|Authors: ||E. Collado, F. Artés-Hernández, L. Navarro, F. Artés, E. Aguayo, J.A. Fernández, P.A. Gómez|
|Keywords: ||Pisum sativum, legumes, modified atmosphere, quality, microbial growth|
Peas (Pisum sativum L. var. saccharatum) are an important source of protein, carbohydrates, vitamins and minerals.
Pods are harvested before physiological maturity and stored at temperatures near 0°C. Because of their very high respiration rate, and even though they are classified as a non-climacteric product, loss of quality is fast.
Most studies conducted on fresh peas have dealt with the fresh pods, but very little information is available on the optimum storage conditions for immature pea seeds, which are well adapted to preparation as a minimally processed product.
The effects of sanitation with chlorine (100 ppm, pH 6.5) or, alternatively, with acidified sodium chlorite (300 ppm, pH 1.8) and passive modified atmosphere packaging (MAP) on overall quality of fresh pea seeds (cultivar LSQUOLincolnRSQUO) were assessed during storage at 1 and 4°C. After 12 days, atmospheres within packages were 8 kPa CO2/12 kPa O2 and 11 kPa CO2/10 kPa O2 at 1 and 4°C, respectively.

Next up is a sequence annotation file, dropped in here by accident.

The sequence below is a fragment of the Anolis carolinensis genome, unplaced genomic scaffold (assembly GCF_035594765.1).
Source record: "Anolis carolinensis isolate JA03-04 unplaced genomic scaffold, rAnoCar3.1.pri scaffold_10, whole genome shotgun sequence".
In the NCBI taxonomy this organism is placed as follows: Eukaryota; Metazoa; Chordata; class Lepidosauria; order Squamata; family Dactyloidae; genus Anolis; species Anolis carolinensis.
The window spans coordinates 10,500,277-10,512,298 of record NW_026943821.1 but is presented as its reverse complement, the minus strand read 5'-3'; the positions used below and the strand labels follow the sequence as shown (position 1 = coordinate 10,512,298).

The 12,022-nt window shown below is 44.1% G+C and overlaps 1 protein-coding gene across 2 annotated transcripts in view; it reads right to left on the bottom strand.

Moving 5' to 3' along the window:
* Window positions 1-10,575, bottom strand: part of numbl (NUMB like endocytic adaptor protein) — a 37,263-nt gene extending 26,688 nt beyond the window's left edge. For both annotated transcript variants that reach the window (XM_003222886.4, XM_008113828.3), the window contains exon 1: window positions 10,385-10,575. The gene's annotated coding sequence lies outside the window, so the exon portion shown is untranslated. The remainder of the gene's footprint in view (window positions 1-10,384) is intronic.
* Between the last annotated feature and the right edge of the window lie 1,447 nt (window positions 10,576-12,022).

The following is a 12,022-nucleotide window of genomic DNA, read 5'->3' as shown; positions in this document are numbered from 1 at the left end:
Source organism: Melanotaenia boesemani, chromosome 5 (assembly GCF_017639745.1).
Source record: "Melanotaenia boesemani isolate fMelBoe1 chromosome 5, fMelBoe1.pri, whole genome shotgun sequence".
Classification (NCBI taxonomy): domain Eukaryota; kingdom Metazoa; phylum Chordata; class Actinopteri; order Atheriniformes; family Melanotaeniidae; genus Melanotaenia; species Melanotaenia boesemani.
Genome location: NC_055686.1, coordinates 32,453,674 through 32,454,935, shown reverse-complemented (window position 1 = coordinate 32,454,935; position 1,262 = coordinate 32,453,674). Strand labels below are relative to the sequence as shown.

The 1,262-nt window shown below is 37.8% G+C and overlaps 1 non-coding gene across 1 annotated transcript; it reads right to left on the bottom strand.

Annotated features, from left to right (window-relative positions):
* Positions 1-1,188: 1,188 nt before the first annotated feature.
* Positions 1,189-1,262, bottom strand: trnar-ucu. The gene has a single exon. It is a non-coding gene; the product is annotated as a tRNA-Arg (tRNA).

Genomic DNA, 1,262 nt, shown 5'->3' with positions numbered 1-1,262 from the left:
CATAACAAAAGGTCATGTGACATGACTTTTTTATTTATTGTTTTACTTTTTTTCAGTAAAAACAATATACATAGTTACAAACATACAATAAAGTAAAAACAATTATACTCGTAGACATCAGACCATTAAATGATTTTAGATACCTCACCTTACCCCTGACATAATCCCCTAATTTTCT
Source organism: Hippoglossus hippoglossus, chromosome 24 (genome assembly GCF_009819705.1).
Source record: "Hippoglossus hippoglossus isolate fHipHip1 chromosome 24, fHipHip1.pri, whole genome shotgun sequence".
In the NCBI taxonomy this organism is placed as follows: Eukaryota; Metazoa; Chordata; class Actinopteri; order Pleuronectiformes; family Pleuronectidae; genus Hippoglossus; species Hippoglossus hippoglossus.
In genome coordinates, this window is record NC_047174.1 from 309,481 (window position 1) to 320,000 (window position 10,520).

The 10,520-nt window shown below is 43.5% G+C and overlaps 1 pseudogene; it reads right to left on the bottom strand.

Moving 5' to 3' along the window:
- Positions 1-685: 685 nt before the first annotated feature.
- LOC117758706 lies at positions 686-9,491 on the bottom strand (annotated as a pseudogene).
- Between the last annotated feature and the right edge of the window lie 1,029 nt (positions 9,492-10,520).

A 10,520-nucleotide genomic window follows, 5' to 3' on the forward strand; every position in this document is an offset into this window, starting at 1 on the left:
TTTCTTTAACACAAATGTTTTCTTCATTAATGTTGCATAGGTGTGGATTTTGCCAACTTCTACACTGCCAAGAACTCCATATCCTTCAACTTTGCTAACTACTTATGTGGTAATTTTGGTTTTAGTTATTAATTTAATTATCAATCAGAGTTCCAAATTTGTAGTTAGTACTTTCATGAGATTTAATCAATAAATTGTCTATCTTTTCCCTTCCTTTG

Spoilage microbial growth (mesophilics, enterobacteria, psychrotrophs, yeasts and mould) were around 2 log CFU g-1 and 3 log CFU g-1 at 1 and 4°C, respectively.
However, enterobacterial growth was drastically reduced at 1°C regardless of the disinfectant used.
Colour, firmness and sensory quality were acceptable, with best quality at 1°C. Low-temperature storage allowed a high-quality product to be obtained, even after 12 days of storage, with acidified sodium chlorite being a good alternative to chlorine.
However, more research is needed to study its effects on other quality parameters.
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